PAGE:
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Saturday, April 28, 2012

Leading Lobbies

Our chapter on interest groups emphasizes that far more money goes into lobbying than into campaign contributions. Open Secrets reports:
Pharmaceuticals, utilities and big agriculture have led the lobbying charge so far this year, according to preliminary figures from latest lobbying disclosures. The pharmaceutical industry as a whole spent $69.6 million on lobbying in the first three months alone, while electrical utilities spent $43.3 million. The agricultural services industry - which includes heavy hitters like Monsanto, the American Farm Bureau and Archer Daniels Midland - spent far less, only about $12.9 million, but that represented a 48 percent increase over its lobbying in the final three months of 2011.

Overall, the ebb and flow of industries on our list of top lobbyists was dictated by the legislative calendar. While all these groups regularly rank highly in terms of their spending, they all had particular battles early in 2012.
To see a full list of the top industries and how they've lobbied Washington in the first three months of 2012, explore our industry lobbying page. Or, check out our top spenders page, to see a list of top organizations and how much they spent on lobbying so far in 2012 (spoiler: once again, the No. 1 organization, by far, is the Chamber of Commerce).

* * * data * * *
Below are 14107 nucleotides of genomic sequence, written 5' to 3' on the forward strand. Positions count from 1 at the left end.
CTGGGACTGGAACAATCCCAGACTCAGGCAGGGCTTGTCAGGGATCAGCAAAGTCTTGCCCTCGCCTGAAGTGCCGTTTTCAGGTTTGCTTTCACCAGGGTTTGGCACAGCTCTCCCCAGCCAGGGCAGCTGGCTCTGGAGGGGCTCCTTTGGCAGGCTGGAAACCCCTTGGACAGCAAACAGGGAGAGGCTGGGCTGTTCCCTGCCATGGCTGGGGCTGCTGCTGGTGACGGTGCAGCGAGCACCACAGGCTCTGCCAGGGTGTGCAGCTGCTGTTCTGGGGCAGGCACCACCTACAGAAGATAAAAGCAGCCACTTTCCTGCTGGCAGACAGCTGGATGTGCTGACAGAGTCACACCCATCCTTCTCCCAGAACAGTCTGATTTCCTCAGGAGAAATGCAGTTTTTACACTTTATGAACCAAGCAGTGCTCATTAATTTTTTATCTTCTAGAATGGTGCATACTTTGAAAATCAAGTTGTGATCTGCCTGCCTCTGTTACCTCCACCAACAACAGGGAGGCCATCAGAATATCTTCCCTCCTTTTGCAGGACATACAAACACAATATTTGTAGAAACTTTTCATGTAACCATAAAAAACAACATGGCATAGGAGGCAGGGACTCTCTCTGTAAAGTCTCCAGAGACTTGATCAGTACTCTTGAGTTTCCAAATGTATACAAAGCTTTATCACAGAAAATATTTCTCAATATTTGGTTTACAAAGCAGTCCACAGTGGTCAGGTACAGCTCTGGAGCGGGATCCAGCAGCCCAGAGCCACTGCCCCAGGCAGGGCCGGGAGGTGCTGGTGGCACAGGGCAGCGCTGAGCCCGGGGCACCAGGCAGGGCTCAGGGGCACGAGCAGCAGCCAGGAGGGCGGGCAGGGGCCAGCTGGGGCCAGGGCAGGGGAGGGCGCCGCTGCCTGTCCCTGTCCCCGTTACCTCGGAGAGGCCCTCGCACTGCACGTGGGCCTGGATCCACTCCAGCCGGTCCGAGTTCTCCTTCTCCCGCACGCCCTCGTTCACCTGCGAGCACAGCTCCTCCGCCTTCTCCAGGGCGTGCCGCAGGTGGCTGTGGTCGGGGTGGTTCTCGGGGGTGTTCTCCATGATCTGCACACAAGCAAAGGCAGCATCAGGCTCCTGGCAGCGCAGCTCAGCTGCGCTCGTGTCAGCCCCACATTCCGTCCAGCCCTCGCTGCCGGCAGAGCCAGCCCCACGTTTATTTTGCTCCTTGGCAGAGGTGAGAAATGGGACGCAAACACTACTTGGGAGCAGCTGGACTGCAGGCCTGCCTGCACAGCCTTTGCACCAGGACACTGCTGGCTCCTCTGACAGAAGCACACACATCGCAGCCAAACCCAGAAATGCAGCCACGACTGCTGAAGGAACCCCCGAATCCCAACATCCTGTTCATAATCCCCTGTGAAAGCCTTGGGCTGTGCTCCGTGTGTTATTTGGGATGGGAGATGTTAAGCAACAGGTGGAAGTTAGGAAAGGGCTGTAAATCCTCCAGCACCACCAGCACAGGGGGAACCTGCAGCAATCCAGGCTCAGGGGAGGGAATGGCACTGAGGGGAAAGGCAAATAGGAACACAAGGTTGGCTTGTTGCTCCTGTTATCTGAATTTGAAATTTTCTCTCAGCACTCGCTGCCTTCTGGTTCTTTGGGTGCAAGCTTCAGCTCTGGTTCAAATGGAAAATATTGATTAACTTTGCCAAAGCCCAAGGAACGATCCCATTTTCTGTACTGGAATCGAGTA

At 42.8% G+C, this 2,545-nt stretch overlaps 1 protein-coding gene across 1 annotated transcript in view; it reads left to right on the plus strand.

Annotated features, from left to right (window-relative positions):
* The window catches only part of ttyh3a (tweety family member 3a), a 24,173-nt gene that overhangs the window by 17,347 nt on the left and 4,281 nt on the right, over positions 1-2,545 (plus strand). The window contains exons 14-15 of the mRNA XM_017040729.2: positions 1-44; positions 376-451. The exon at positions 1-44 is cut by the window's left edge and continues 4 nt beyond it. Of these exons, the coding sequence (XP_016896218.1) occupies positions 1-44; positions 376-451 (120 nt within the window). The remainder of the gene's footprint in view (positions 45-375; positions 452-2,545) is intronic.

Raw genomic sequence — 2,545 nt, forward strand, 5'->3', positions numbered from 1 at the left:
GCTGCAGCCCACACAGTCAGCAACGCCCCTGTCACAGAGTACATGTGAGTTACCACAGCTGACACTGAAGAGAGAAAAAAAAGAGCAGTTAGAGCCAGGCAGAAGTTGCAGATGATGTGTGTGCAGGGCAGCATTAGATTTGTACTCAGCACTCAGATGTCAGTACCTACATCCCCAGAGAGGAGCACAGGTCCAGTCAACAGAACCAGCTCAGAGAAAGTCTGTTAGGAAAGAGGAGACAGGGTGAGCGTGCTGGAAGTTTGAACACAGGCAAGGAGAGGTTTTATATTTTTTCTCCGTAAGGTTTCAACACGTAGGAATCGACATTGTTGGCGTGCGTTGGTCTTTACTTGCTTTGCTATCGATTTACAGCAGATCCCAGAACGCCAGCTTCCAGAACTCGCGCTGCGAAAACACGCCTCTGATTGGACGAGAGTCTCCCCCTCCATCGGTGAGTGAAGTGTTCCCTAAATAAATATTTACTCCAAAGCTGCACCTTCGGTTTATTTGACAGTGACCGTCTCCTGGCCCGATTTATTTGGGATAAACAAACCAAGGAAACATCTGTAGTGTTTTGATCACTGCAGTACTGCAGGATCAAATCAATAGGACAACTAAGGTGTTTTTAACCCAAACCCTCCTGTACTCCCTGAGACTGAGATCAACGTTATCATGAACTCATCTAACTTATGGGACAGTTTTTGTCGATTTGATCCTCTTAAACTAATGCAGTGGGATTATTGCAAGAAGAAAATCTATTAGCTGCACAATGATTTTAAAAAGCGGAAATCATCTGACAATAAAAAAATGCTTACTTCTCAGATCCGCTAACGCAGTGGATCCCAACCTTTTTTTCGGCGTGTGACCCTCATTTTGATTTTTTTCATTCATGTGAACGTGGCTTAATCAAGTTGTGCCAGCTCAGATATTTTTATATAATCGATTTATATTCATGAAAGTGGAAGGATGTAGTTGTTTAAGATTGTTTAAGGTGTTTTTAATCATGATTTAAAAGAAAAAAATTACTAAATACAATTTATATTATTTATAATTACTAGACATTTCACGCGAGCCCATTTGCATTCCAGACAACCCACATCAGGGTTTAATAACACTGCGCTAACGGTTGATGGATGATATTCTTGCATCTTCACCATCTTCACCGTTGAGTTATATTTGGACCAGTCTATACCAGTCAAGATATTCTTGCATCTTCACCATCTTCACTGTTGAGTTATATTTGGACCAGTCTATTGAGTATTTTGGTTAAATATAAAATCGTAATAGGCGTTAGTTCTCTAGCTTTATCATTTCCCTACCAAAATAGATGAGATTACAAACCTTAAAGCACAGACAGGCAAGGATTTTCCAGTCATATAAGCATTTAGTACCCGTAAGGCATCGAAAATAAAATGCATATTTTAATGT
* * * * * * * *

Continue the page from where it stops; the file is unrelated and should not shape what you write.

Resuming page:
Also at Open Secrets:
According to an analysis of the most recent lobbying disclosure information, five of the top ten bills that have been lobbied the most intensely so far this year are Internet-related, and most have bipartisan and industry backing. Major cash is being laid out to push their passage.

The most recent bill to stir things up is the Cyber Intelligence and Sharing Protection Act(CISPA), which would allow private companies to share far more data on users with the federal government in what backers say is an effort to improve cybersecurity. Opponents claim it would severely undermine the privacy rights of many Americans. The bill was passed by the House last night and now faces a tougher battle in the Senate (and the threat of a veto by President Obama).

A list of companies and organizations that have sent letters of support for the bill to the House Intelligence Committee, where the legislation was created, meshes closely with the list of top lobbying groups so far this year -- not to mention groups that lobbied on SOPA and PIPA.